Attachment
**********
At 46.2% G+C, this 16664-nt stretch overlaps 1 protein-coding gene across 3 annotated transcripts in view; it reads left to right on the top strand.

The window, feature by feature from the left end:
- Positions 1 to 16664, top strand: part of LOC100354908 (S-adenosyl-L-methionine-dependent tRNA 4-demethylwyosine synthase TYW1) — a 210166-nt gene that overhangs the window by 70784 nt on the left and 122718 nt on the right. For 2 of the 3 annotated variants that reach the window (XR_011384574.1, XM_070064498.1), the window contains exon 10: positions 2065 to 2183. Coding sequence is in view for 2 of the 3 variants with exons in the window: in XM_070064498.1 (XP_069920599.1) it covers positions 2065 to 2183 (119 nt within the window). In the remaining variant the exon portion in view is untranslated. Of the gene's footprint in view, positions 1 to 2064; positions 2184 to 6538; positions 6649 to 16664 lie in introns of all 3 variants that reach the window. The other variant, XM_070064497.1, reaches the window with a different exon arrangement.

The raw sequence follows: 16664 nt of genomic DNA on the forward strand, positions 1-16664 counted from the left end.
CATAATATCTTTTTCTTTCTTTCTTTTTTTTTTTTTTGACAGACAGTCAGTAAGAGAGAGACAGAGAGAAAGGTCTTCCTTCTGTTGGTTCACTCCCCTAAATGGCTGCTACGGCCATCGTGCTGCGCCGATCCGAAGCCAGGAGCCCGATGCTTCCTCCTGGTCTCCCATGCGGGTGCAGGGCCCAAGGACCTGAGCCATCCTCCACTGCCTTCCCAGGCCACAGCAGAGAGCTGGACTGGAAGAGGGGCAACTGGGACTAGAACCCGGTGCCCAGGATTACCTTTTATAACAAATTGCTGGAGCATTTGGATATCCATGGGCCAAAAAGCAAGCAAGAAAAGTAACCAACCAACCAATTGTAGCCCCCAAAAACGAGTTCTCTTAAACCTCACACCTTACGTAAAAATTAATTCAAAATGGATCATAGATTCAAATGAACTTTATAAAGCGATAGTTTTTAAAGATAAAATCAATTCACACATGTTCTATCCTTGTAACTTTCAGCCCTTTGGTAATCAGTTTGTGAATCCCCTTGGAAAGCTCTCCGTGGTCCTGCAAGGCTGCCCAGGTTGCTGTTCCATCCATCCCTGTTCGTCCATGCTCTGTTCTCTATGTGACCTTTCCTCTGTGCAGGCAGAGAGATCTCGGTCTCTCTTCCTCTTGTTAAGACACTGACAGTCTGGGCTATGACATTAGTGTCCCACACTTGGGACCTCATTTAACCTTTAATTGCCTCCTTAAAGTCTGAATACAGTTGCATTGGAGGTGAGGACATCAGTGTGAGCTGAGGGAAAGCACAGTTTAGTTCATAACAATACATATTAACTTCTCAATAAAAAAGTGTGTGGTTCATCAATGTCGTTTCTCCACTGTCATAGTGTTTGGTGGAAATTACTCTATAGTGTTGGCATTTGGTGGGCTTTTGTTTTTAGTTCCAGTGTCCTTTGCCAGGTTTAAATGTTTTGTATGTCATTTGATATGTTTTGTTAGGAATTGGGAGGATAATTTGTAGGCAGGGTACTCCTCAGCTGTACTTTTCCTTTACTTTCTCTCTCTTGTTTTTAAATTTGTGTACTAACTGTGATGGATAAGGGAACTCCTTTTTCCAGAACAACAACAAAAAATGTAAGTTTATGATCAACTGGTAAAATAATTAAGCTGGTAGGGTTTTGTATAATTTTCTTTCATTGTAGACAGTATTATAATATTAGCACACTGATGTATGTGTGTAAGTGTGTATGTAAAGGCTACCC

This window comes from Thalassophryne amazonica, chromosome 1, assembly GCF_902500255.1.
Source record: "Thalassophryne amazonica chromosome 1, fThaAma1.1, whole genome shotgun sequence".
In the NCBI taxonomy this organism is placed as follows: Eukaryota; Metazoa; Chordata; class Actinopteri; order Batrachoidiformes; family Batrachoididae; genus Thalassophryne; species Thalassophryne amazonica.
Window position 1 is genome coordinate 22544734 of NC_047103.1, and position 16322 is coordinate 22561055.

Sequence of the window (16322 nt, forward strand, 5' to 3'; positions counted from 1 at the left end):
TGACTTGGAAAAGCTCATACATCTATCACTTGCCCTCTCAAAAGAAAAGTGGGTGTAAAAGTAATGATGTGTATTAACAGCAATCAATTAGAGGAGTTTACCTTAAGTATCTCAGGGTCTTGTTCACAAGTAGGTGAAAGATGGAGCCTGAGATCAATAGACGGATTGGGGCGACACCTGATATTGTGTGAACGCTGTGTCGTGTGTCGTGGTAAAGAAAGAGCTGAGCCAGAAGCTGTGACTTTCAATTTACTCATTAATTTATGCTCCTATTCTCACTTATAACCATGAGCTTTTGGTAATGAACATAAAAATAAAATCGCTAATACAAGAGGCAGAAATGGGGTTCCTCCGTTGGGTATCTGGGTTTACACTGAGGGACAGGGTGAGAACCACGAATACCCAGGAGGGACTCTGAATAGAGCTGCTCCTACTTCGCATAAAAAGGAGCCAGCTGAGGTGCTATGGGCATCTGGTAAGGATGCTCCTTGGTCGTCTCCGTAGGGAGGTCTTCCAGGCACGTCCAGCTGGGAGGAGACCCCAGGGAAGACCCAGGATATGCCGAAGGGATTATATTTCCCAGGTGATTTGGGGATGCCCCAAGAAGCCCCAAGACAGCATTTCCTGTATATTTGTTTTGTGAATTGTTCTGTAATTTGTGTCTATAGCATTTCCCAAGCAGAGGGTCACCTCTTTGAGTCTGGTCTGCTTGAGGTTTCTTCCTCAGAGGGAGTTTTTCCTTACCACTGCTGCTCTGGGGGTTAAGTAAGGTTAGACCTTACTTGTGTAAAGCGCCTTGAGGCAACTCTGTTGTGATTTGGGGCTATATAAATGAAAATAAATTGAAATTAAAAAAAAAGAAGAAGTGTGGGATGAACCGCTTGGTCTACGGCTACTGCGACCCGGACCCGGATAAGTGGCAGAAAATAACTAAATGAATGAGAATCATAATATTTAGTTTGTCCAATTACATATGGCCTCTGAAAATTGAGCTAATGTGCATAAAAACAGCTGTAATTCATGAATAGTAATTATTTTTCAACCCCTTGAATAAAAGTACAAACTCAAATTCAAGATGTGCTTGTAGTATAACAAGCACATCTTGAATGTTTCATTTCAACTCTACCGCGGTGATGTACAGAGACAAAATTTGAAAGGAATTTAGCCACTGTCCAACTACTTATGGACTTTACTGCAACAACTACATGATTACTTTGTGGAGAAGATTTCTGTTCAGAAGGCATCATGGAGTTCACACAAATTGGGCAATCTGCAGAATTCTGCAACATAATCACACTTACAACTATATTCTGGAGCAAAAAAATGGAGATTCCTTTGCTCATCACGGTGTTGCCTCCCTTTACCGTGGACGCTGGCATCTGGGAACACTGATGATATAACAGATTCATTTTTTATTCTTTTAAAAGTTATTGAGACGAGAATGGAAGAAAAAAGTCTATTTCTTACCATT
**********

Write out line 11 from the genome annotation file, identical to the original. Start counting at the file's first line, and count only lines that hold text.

TGACTTGGAAAAGCTCATACATCTATCACTTGCCCTCTCAAAAGAAAAGTGGGTGTAAAAGTAATGATGTGTATTAACAGCAATCAATTAGAGGAGTTTACCTTAAGTATCTCAGGGTCTTGTTCACAAGTAGGTGAAAGATGGAGCCTGAGATCAATAGACGGATTGGGGCGACACCTGATATTGTGTGAACGCTGTGTCGTGTGTCGTGGTAAAGAAAGAGCTGAGCCAGAAGCTGTGACTTTCAATTTACTCATTAATTTATGCTCCTATTCTCACTTATAACCATGAGCTTTTGGTAATGAACATAAAAATAAAATCGCTAATACAAGAGGCAGAAATGGGGTTCCTCCGTTGGGTATCTGGGTTTACACTGAGGGACAGGGTGAGAACCACGAATACCCAGGAGGGACTCTGAATAGAGCTGCTCCTACTTCGCATAAAAAGGAGCCAGCTGAGGTGCTATGGGCATCTGGTAAGGATGCTCCTTGGTCGTCTCCGTAGGGAGGTCTTCCAGGCACGTCCAGCTGGGAGGAGACCCCAGGGAAGACCCAGGATATGCCGAAGGGATTATATTTCCCAGGTGATTTGGGGATGCCCCAAGAAGCCCCAAGACAGCATTTCCTGTATATTTGTTTTGTGAATTGTTCTGTAATTTGTGTCTATAGCATTTCCCAAGCAGAGGGTCACCTCTTTGAGTCTGGTCTGCTTGAGGTTTCTTCCTCAGAGGGAGTTTTTCCTTACCACTGCTGCTCTGGGGGTTAAGTAAGGTTAGACCTTACTTGTGTAAAGCGCCTTGAGGCAACTCTGTTGTGATTTGGGGCTATATAAATGAAAATAAATTGAAATTAAAAAAAAAGAAGAAGTGTGGGATGAACCGCTTGGTCTACGGCTACTGCGACCCGGACCCGGATAAGTGGCAGAAAATAACTAAATGAATGAGAATCATAATATTTAGTTTGTCCAATTACATATGGCCTCTGAAAATTGAGCTAATGTGCATAAAAACAGCTGTAATTCATGAATAGTAATTATTTTTCAACCCCTTGAATAAAAGTACAAACTCAAATTCAAGATGTGCTTGTAGTATAACAAGCACATCTTGAATGTTTCATTTCAACTCTACCGCGGTGATGTACAGAGACAAAATTTGAAAGGAATTTAGCCACTGTCCAACTACTTATGGACTTTACTGCAACAACTACATGATTACTTTGTGGAGAAGATTTCTGTTCAGAAGGCATCATGGAGTTCACACAAATTGGGCAATCTGCAGAATTCTGCAACATAATCACACTTACAACTATATTCTGGAGCAAAAAAATGGAGATTCCTTTGCTCATCACGGTGTTGCCTCCCTTTACCGTGGACGCTGGCATCTGGGAACACTGATGATATAACAGATTCATTTTTTATTCTTTTAAAAGTTATTGAGACGAGAATGGAAGAAAAAAGTCTATTTCTTACCATT